Monday, August 24, 2009
Faith and Forbidden Love in "My Contraband" (Conclusion)
Recruitment poster for the Massachusetts 54th Regiment
Herewith the conclusion of my focus on Louisa May Alcott's "My Contraband." Faith locks Robert in his room, then returns to her own room and flings open her window to get some fresh air. At dawn, as she completes the rest of her shift, and hears the doctor, in whom she has confided Robert’s story, enter Robert’s room. Instead of resting herself when she finally returns to her own room, Faith is unable to sleep; instead, she lies awake, pining over Robert for at least an hour, but not able to hear anything more than a murmur, one time punctuated by Robert’s heavy sobs. The doctor comes to her door to let her know that arrangements have been made for Robert to be taken north to Massachusetts.
Faith continues to work the entire next day, hoping to get a glimpse of Robert. She claims that what has happened to Lucy is what is filling her mind with anxiety, but this rings false—she is really only concerned about Robert: “I tried to rest,” she writes, adding that the “thought of poor Lucy [was] tugging at my heart,” but her true feelings are revealed by her next words: “[I] was soon back at my post again, anxiously hoping that my contraband had not been too hastily spirited away.” She now refers to Robert as her possession—she has, in a sense, now come into full emotional ownership of him, and refers to him as “my contraband” at several points as the story moves toward its conclusion.
Faith gives him money to go North, promising that “…when I come home to Massachusetts, we’ll meet in a happier place than this.” Curiously, there is no mention of Lucy in their goodbyes. Faith also gives Robert a small bible, the cover of which contains an illustration of the Virgin Mary and baby Jesus, upon which he comments, “I never saw my baby, Missis.” Robert’s final words suggest that he and Lucy had a child who was taken from them and sold into slavery. Faith is suddenly overcome by emotion, her eyes fill with tears, which blur her vision so much that she does not see Robert leave. Her other senses take over: “…I felt the touch of lips upon my hands, heard the sound of departing feet, and knew my contraband was gone.”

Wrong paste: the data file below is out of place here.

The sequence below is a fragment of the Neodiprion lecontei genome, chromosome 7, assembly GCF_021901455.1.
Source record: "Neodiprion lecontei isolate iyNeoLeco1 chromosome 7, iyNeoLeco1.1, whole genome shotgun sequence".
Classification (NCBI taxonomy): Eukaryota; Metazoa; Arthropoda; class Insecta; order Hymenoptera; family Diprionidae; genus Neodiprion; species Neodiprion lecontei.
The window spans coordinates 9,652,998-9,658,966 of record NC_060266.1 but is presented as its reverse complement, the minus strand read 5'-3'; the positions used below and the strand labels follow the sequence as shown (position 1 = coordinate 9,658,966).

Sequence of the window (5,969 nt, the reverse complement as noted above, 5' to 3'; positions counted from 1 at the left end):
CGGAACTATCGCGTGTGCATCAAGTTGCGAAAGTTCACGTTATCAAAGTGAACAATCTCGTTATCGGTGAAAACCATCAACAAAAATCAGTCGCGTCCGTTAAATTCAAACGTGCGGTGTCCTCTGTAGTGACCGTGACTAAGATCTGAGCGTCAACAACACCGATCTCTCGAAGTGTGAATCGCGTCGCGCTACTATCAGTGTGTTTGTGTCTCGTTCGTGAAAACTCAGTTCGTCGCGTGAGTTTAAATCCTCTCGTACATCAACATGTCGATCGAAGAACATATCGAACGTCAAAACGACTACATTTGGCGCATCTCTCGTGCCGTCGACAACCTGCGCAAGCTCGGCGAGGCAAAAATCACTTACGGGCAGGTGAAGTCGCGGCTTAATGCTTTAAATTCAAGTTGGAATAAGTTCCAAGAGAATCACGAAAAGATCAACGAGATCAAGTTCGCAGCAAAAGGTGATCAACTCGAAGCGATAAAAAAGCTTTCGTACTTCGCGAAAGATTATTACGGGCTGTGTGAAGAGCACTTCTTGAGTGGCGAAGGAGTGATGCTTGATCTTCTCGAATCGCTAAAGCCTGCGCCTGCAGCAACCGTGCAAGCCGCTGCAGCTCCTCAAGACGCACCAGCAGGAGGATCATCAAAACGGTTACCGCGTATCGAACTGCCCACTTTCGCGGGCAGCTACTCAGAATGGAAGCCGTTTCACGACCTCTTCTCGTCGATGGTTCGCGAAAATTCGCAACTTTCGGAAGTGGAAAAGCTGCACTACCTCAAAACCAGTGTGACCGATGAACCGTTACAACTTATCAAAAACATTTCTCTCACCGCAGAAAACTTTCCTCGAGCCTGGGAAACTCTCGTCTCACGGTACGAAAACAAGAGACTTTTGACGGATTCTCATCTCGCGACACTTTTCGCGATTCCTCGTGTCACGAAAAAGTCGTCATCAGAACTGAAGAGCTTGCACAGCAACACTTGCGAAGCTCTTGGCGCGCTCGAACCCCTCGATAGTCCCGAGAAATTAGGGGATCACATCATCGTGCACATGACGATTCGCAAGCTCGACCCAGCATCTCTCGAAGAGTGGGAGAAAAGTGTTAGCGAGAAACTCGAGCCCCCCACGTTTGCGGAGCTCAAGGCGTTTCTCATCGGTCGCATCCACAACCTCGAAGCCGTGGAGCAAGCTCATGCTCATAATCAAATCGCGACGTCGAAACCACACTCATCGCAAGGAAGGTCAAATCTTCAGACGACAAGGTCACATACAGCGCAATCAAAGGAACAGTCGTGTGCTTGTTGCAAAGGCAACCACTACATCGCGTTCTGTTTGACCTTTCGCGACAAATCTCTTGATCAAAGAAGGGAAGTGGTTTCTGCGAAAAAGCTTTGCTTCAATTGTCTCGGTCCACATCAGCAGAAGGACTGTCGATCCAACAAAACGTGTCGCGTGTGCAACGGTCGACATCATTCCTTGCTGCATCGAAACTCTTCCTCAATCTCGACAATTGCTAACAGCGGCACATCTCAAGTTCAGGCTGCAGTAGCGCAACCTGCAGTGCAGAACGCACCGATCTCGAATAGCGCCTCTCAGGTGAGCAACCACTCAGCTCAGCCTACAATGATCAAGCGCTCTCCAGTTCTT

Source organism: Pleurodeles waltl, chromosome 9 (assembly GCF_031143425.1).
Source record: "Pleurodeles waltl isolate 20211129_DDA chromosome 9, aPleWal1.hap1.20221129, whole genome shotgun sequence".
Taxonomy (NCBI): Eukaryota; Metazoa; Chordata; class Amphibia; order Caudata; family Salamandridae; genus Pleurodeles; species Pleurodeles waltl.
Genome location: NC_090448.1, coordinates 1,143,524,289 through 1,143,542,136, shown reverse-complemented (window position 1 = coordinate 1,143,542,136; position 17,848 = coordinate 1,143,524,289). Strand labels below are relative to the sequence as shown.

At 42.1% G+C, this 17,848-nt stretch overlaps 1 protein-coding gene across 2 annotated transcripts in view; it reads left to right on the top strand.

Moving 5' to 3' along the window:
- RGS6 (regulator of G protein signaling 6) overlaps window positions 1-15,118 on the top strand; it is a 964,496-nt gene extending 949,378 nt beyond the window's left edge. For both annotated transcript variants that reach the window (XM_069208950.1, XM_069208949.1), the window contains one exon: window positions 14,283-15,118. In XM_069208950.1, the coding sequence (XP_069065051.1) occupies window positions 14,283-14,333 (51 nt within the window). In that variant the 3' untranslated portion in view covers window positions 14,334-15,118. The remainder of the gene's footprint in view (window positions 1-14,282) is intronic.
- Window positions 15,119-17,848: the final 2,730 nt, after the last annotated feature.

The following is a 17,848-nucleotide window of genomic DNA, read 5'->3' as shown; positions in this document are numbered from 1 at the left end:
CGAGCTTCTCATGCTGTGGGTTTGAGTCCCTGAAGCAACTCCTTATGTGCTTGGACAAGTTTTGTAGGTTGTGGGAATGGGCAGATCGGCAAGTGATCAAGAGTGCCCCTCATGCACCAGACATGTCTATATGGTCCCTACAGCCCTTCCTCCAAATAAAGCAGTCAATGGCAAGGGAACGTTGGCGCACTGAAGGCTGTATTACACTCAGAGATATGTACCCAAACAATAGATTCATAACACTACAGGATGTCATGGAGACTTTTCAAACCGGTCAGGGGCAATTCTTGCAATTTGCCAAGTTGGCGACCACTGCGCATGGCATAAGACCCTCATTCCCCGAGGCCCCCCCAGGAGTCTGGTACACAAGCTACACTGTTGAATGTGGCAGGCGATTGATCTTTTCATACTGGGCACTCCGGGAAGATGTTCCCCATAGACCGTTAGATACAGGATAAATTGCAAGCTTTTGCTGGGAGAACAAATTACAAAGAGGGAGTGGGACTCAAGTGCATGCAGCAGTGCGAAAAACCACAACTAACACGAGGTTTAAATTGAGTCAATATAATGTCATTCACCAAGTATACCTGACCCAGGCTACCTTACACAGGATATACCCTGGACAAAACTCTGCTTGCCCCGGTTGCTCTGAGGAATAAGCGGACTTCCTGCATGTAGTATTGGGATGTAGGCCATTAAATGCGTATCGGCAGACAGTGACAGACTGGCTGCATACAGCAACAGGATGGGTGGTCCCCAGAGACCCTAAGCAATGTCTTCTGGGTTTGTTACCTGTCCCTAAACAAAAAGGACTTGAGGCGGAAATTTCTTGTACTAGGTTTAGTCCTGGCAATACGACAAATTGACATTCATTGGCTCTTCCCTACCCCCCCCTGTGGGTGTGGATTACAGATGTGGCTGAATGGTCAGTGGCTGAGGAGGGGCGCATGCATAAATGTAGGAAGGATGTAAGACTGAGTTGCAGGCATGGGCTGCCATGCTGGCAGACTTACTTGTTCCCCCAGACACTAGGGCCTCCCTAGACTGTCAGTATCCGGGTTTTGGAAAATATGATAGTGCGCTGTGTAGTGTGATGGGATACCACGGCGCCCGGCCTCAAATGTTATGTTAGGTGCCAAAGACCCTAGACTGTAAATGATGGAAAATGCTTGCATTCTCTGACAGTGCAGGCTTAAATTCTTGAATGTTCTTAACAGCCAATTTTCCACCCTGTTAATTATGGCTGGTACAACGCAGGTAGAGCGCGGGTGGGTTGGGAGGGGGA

Robert’s statement about his baby appears to shake Faith out of her romantic reverie, for she then goes to confront Ned about Lucy’s whereabouts with renewed conviction. Ned admits that Lucy killed herself when Robert was sold down the river. Faith sends the bad news to Robert, who replies to her letter with one of his own, telling her that he is glad that Lucy is beyond pain. Robert then informs Faith that he will now fight for her (Faith), until he is killed. He ends up joining the Massachusetts 54th regiment and is present at the July, 1863 battle of Fort Wagner in South Carolina.
Here, Alcott departs from the fictional narrative to acknowledge the contributions of blacks to the war effort by providing details about the bravery of the black soldiers during the calamitous attack on Fort Wagner. This odd departure might feel out of place to contemporary readers, but Alcott’s nineteenth century audience (including with the real-life troops who were reading her stories while recovering in Union hospitals) would have understood her desire to rally their continued support during the darkest days of the Civil War—the death toll from the three costliest engagements of 1863 (the Battles of Chancellorsville, Gettysburg, and Chickamauga) was in excess of 54,000 on the Union side alone.
During the battle, Robert meets up with Ned, who has recovered fully from his wounds, been exchanged (as a prisoner of war) for a Union officer, and is once again fighting for the Confederacy. Robert, however, is mortally wounded by Ned this time. He is brought back to the hospital and Faith discovers that he has taken her last name, “Dane,” as his own. Robert has unwittingly initiated the miscegenetic impulse by taking Faith’s name. This interracial “marriage,” however, cannot be consummated, as Robert lies near death, so Faith’s earlier desire for him, emblematic of what Laura Hinton has termed “the perverse gaze of sympathy” (with Robert still the object of Faith’s gaze), is again transformed, this time into a maternal longing. Faith’s sexual instincts are finally repressed by her maternal ones.